Think you know everything there is to know about medical alert systems? We bet you don’t!
As a matter of fact, we have a feeling that you’ve bought into some of the top misconceptions about medical alert systems, and you don’t even know it.
- If you have a cell phone, you don’t need a medical alert system
There’s really nothing better when it comes to keeping in touch with friends and family than a cell phone. As a matter of fact, did you know that a report by Experian that was shared by Tantango states that 94% of seniors over the age of 70 text on a weekly basis? That’s more than any other generation, even Millenials!
Such surprising data would definitely have you believing that grandma doesn’t need a medical alert system if she already has a cell phone. The truth is, most seniors can benefit from a medical pendant even with a phone, and that’s because they aren’t likely to have their phone with them at all times.
Sure, grandma is likely to carry her phone with her when she goes shopping or grabs a quick bite to eat with a friend, but she isn’t likely to have her phone in her pocket when she’s walking around the house or doing a bit of yard work in the garden. A medical alert system pendant is made to be worn around the neck or the wrist, providing your loved with protection literally anywhere she goes, even in the bathroom, where the majority of falls take place.
- Medical alert systems are for seniors who live alone
Medical alert system companies hit this demographic hard, because they are the group who can benefit from a system the most. However, there are plenty of others who can benefit from 24/7 protection.
Anyone with a medical condition, no matter what their age, can greatly benefit from a medical alert system, especially if they live alone. As a matter of fact, some doctors will recommend certain systems for their patients. Depending on your insurance and your condition, you may not be responsible for the cost of your system.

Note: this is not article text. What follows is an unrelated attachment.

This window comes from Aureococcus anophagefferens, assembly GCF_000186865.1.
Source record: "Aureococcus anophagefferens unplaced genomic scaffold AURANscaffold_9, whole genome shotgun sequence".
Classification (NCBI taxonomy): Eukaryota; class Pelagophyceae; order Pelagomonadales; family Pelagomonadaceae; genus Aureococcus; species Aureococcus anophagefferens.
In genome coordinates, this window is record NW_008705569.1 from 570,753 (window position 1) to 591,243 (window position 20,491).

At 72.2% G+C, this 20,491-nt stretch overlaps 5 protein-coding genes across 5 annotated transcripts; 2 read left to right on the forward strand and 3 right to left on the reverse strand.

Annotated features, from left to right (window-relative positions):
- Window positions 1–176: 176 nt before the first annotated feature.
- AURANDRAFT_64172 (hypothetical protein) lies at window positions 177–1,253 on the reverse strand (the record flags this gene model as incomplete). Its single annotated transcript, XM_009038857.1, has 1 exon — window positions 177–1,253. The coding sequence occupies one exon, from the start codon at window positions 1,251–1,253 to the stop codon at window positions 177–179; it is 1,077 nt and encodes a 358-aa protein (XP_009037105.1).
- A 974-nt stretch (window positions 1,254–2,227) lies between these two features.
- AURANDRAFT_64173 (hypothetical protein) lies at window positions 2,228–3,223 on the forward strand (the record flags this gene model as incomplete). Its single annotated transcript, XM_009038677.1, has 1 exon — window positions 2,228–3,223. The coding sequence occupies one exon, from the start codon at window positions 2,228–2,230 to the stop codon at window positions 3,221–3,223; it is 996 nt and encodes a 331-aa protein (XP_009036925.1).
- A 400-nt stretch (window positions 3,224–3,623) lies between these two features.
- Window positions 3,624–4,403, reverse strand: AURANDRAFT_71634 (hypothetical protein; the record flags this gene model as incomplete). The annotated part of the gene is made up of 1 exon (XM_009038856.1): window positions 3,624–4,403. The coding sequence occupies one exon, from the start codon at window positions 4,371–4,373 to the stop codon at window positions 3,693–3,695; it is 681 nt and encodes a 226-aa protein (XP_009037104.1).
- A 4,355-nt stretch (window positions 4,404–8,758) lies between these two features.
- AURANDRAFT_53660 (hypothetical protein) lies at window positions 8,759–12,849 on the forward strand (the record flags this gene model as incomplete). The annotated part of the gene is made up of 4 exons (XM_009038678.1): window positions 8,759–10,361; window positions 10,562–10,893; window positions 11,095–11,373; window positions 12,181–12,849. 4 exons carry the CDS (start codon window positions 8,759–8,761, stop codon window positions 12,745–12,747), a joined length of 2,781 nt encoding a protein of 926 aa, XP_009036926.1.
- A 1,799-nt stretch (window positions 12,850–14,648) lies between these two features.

Not only are medical alert systems primarily marketed to seniors, they also spend a lot of time outlining the benefits of a system if you live alone. The truth is, even seniors who live with others should consider a medical alert system. Many people say, “Grandpa is usually with someone else,” which is great, but what does ‘usually’ mean? Even when living with a caregiver or a spouse, grandpa may not receive help until the morning if he falls in the middle of the night. A medical alert pendant will ensure that help is on the way, day or night.
- Medical alert system technology is bulky, ugly, and embarrassing
This may seem like the silliest reason for not wanting a medical alert system, but many seniors feel very strongly that their pendant or bracelet is embarrassing. It can seem like they’re broadcasting their precarious ability to live alone to the world. For others, bulky technology is just uncomfortable to wear and carry around. Well, we’ve got good news. Both of these concerns couldn’t be further from the truth.
Many wristbands are extremely discreet, appearing more like a watch than a medical alert device. Some companies are taking things a step further, and designing their bands to look like the newest technology. This cool wristband looks a bit like the popular wristband Fitbit.
If a neck pendant is more likely to be comfortable for you, consider changing out the lanyard. This pretty lanyard is designed just for women wearing a medical alert pendant, but you could choose nearly any lanyard you like. Even if you don’t find anything that appeals to you, most pendants are so small and lightweight that they can easily be worn underneath your clothing.
Medical alert systems have definitely kept up with the times, offering a wide range of products and services to fit nearly and need or budget. Just take a little bit of time to understand the differences between each system, and which features you should look for. You’ll be glad you did!